On Thursday evening, the Brooklyn Historical Society had an opening reception for two new exhibits now on view at the Society, located at Clinton and Pierrepont Streets. Among the dignitaries present was City Council Member Albert Vann (photo).
One of these exhibits is titled "Up From Flames," and chronicles the literal rise from ashes of the once thriving, later arson-ravaged and now revitalized community of Bushwick. The exhibit consists of reproductions of news stories, maps and photos that narrate and illustrate first the community's decline in the late 1970s to the point where some City officials were ready to write it off by cutting essential services and encouraging people to move out, through the beginnings of revitalization in the '80s, when community activists challenged city policies and bank "redlining," to the present-day renaissance, which presents the challenge of creating a community that is both welcoming to the artists and more affluent young people who are moving in and supportive of the long-term residents who have done so much to hold it together and create the conditions for its recovery. [That was a really long sentence – Ed. Yeah. I'd really hate to have to diagram it – C.S.] The exhibit was highlighted by the multimedia compositions of artist and teacher Meryl Meisler.
"Up From Flames" will be on view at the Society until August 26.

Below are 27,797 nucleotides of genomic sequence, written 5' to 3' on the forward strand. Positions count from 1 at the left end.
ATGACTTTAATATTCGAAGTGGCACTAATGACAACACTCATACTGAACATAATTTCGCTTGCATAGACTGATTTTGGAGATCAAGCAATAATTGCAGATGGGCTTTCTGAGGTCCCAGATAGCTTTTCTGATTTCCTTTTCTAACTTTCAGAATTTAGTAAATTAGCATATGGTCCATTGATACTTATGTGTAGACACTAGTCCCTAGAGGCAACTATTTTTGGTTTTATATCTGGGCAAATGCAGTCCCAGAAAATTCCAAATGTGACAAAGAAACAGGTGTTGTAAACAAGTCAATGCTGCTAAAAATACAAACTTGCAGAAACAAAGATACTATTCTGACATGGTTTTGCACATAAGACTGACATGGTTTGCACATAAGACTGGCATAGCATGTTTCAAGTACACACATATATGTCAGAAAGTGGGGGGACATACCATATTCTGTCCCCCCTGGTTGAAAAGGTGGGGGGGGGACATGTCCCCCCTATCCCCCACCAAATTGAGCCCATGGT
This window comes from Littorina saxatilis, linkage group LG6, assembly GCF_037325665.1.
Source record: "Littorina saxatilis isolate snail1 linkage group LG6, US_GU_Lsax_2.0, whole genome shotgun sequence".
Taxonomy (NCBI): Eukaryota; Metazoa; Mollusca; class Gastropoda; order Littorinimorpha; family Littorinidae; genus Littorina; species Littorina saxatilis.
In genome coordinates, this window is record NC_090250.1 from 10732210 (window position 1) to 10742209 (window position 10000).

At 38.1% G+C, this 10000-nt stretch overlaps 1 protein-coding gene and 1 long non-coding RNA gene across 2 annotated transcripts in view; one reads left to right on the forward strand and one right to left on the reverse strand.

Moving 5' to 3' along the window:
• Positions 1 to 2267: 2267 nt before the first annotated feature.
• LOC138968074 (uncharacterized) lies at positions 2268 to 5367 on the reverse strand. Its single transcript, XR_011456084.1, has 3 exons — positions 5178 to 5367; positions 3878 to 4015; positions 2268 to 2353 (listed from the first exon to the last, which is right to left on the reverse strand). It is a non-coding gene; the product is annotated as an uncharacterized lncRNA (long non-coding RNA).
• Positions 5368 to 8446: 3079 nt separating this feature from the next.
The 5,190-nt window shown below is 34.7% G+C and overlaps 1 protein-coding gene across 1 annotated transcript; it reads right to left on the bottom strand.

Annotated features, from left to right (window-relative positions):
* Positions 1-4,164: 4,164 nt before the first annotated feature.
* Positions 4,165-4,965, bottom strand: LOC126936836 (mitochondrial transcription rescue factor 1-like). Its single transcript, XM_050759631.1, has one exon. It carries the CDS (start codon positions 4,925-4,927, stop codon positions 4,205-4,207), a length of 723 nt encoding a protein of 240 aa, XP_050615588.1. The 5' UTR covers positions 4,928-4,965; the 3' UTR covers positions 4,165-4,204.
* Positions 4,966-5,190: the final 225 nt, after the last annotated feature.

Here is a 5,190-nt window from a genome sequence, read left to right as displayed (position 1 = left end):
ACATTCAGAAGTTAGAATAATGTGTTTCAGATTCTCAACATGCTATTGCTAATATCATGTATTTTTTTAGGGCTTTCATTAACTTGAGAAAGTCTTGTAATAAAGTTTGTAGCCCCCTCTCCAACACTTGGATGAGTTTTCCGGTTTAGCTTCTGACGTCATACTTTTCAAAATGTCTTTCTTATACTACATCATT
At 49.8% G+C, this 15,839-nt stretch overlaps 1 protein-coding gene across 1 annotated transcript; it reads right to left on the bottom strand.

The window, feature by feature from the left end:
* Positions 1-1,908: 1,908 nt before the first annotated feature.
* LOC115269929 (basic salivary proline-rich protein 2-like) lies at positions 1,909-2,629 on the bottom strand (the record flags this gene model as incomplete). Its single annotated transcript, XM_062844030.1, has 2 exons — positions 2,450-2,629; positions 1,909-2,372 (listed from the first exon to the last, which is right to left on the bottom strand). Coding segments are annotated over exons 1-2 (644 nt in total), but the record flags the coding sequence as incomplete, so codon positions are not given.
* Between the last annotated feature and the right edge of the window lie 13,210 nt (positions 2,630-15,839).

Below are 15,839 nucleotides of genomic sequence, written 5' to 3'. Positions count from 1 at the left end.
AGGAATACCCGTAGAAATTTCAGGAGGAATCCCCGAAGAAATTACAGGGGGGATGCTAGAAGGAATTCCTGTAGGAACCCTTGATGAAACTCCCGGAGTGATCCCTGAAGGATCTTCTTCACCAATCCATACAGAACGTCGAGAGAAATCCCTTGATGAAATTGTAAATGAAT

The other new exhibit is the first in a series that will be planned, curated and executed by teams of students drawn from three neighborhood secondary schools: Brooklyn Tech, Packer and St. Ann's. In this program, called "Exhibition Laboratory" (or "Ex Lab," as the speakers at the reception kept calling it, making it sound perhaps too much like a product once made on Atlantic Avenue), the students choose a topic, then work with BHS staff to select items from the Society's collection and to produce their own graphics to illustrate and explain the topic. The first of these exhibits is called "The Secret Lives of Streets," and explains the origins of many of the Borough's street names. Among the items on exhibit are many documents and maps from the Pierrepont family, the Remsen coat of arms, and portraits of two elegant women named Sarah, Bergen and Middagh, respectively. The latter is the one believed to have mischievously taken the names of real estate developers off of posts marking several new streets in the Heights and replaced them with botanical names (Cranberry, Orange, Pineapple, Poplar and Willow) more to her liking, while preserving her own family's name on one street. "The Secret Lives of Streets" will be at the Society through September 2.